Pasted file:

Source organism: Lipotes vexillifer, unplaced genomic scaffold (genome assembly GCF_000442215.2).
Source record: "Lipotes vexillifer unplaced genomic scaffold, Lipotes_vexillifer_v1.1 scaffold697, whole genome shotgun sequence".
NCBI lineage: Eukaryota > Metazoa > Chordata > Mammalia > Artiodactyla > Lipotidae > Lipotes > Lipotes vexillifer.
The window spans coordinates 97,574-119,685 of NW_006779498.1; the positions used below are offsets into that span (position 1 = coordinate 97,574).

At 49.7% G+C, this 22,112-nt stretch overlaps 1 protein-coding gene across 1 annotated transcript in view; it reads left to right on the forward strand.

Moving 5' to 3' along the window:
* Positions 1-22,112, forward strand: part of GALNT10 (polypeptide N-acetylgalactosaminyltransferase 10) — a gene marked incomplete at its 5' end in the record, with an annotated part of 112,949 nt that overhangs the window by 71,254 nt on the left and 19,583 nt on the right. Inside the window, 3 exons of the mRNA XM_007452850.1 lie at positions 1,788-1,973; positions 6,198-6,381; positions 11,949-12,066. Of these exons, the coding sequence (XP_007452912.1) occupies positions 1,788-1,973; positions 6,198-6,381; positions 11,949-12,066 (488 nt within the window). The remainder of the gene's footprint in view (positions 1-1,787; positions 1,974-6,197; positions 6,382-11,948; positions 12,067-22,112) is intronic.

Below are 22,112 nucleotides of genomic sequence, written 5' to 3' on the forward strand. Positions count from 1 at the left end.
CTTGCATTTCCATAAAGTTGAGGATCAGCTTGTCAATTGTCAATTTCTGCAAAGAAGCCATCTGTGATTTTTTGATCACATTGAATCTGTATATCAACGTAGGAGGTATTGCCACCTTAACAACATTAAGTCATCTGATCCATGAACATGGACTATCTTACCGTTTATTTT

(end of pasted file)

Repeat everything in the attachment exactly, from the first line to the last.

Source organism: Lipotes vexillifer, unplaced genomic scaffold (genome assembly GCF_000442215.2).
Source record: "Lipotes vexillifer unplaced genomic scaffold, Lipotes_vexillifer_v1.1 scaffold697, whole genome shotgun sequence".
NCBI lineage: Eukaryota > Metazoa > Chordata > Mammalia > Artiodactyla > Lipotidae > Lipotes > Lipotes vexillifer.
The window spans coordinates 97,574-119,685 of NW_006779498.1; the positions used below are offsets into that span (position 1 = coordinate 97,574).

At 49.7% G+C, this 22,112-nt stretch overlaps 1 protein-coding gene across 1 annotated transcript in view; it reads left to right on the forward strand.

Moving 5' to 3' along the window:
* Positions 1-22,112, forward strand: part of GALNT10 (polypeptide N-acetylgalactosaminyltransferase 10) — a gene marked incomplete at its 5' end in the record, with an annotated part of 112,949 nt that overhangs the window by 71,254 nt on the left and 19,583 nt on the right. Inside the window, 3 exons of the mRNA XM_007452850.1 lie at positions 1,788-1,973; positions 6,198-6,381; positions 11,949-12,066. Of these exons, the coding sequence (XP_007452912.1) occupies positions 1,788-1,973; positions 6,198-6,381; positions 11,949-12,066 (488 nt within the window). The remainder of the gene's footprint in view (positions 1-1,787; positions 1,974-6,197; positions 6,382-11,948; positions 12,067-22,112) is intronic.

Below are 22,112 nucleotides of genomic sequence, written 5' to 3' on the forward strand. Positions count from 1 at the left end.
CTTGCATTTCCATAAAGTTGAGGATCAGCTTGTCAATTGTCAATTTCTGCAAAGAAGCCATCTGTGATTTTTTGATCACATTGAATCTGTATATCAACGTAGGAGGTATTGCCACCTTAACAACATTAAGTCATCTGATCCATGAACATGGACTATCTTACCGTTTATTTT